1 Department of Development and Planning, The Faculty of Engineering and Science (ENG), Aalborg University, VBN2 Meal Science & Public Health Nutrition, The Faculty of Engineering and Science (ENG), Aalborg University, VBN3 The Faculty of Engineering and Science (TECH), Aalborg University, VBN4 Aalborg University Copenhagen, The Faculty of Humanities, Aalborg University, VBN5 Department of Clinical Medicine, The Faculty of Medicine, Aalborg University, VBN
Early insights from the LOMA-Nymarkskolen case study
Growing concern about issues surrounding climate change and the environment has led to a recent focus on local food strategies and a change in consumer buying behaviour towards food in the European Union (EU). Accordingly, there has been an increasing demand for foods from local and regional sources as well as from sustainable production regimes. Although this trend seems to be driven primarily by household consumption, public food procurement has also begun to adopt this idea and has taken on a new and more critical view on its sourcing strategies. Such food strategies seem to offer benefits for local farmers and food processors. At the same time, they may also offer opportunities to develop new educational and health-promoting links between the actors of public food systems, such as young people in schools, and farmers. This contribution to “quality of life” is often referred to as social innovation. This is primarily because it improves social capital by bringing together new actors to address important societal challenges. Achieving sustainable school food systems is considered a challenge, and research-based knowledge is in demand in relation to multi-component interventions. This perspective article reports on early insights from a pilot case within the local food project LOMA-Nymarkskolen in Svendborg (DK). The findings of this project are used to evaluate whether local food strategies are an effective method of social innovation. The pilot case is a whole school, workshop and curriculum-based intervention in which 6th-grade students participate in cooking their own school food for one week using products from local farms. Data from the pilot case indicate that local food strategies help establish new educational links between schools and local producers and thereby contribute to students' food literacy, health and quality of life in a way that qualifies to the notion of social innovation.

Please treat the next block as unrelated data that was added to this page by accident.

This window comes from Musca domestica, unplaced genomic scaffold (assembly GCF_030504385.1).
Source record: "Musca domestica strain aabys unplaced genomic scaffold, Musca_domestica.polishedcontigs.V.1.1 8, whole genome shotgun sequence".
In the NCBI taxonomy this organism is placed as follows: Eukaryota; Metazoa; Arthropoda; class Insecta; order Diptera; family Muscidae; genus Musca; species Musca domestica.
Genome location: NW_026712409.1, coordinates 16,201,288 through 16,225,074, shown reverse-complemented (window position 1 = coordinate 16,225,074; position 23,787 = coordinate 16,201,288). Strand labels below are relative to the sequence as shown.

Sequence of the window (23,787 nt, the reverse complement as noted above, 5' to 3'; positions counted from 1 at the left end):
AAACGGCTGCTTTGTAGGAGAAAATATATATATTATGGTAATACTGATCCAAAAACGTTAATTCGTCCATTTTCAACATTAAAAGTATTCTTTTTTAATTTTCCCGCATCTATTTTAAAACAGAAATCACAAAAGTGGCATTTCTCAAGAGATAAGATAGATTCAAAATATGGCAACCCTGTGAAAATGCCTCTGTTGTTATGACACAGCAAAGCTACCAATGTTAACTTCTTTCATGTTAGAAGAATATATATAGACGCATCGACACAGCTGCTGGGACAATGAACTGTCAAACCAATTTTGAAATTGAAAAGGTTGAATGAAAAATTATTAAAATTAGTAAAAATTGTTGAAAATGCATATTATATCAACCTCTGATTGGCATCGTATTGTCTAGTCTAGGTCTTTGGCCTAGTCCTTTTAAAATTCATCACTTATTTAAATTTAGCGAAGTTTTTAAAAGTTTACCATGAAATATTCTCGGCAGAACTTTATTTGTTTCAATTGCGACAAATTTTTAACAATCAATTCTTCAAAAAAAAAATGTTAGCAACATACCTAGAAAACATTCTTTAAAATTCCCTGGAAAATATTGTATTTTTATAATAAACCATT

Acta Agriculturae Scandinavica. Section B. Soil and Plant Science, 2013, Vol 63, Issue Supplement 1, p. 56-65